Research priorities for the environmental risk assessment of per‐ and polyfluorinated substances (PFAS)Ioanna S. Gkika, Ge Xie, Cornelis A.M. van Gestel, Thomas L. Ter Laak, J. Arie Vonk, Annemarie P. van Wezel, Michiel H.S. Kraak
- Health, Toxicology and Mutagenesis
- Environmental Chemistry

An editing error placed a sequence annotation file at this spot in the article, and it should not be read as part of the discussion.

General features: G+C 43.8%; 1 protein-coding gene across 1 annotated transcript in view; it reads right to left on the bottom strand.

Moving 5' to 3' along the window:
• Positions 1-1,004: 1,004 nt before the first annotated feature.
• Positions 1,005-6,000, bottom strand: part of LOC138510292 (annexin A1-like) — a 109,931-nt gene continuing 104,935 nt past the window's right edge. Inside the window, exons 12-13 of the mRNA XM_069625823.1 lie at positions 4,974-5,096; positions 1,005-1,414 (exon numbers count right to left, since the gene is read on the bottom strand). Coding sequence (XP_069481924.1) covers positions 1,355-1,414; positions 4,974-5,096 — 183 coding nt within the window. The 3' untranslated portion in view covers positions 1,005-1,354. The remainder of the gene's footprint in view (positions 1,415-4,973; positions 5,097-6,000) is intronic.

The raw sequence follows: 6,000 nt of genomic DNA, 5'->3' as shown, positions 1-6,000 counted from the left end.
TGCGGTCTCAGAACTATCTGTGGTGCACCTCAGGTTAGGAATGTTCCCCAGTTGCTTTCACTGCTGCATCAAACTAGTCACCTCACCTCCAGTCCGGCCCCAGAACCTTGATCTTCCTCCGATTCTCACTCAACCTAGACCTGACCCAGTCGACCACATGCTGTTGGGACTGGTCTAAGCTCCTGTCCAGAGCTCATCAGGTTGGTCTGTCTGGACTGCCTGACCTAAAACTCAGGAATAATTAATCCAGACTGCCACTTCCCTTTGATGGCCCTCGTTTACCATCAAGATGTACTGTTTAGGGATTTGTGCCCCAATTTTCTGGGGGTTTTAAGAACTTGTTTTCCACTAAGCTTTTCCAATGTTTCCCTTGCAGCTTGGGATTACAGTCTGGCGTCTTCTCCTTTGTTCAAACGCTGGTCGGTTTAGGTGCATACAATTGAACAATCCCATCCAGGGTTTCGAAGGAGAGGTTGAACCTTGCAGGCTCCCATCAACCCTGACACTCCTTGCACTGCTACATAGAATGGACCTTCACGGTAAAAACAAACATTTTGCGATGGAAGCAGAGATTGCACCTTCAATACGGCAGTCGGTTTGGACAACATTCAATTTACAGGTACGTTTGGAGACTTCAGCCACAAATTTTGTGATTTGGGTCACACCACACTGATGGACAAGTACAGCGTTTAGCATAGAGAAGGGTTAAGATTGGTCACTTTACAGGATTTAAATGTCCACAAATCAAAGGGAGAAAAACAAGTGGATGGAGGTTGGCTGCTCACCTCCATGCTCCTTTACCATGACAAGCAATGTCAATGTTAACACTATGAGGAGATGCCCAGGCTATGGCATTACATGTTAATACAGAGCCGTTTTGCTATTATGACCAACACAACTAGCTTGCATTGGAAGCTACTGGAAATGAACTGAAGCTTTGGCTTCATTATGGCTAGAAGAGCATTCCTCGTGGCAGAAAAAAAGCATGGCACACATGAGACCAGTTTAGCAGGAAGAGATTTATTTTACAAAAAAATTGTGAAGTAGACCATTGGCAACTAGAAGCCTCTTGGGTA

Per‐ and polyfluorinated substances (PFAS) are a group of thousands ubiquitously applied persistent industrial chemicals. The field of PFAS environmental research is developing rapidly, but suffers from substantial biases towards specific compounds, environmental compartments, and organisms. The aim of this perspective was therefore to highlight current developments, and to identify knowledge gaps and subsequent research needs that would contribute to a comprehensive environmental risk assessment for PFAS. To this end, we consulted the open literature and databases, revealing that knowledge of the environmental fate of PFAS is based on the analysis of less than 1% of the compounds categorized as PFAS. Moreover, soils and suspended particulate matter (SPM) remain largely understudied. PFAS bioavailability, bioaccumulation and food web transfer studies also focus on a very limited number of compounds and are biased towards aquatic biota. Fish are predominantly studied, while aquatic invertebrates and macrophytes are included less frequently. The available ecotoxicity data revealed that only a few PFAS have been well‐studied for their environmental hazards, and that PFAS ecotoxicity data are strongly biased towards aquatic organisms as well. This emphasizes the need to catch up with ecotoxicity studies in the terrestrial environment. Considering the persistency and bioaccumulation of PFAS, more chronic, multigeneration and community ecotoxicity studies are needed. Finally, we identified the urgent need to unravel the relationship between sorption, bioaccumulation and ecotoxicity on the one hand and molecular descriptors of PFAS chemical structures and physicochemical properties on the other, to enable prediction of exposure, bioaccumulation and toxicity.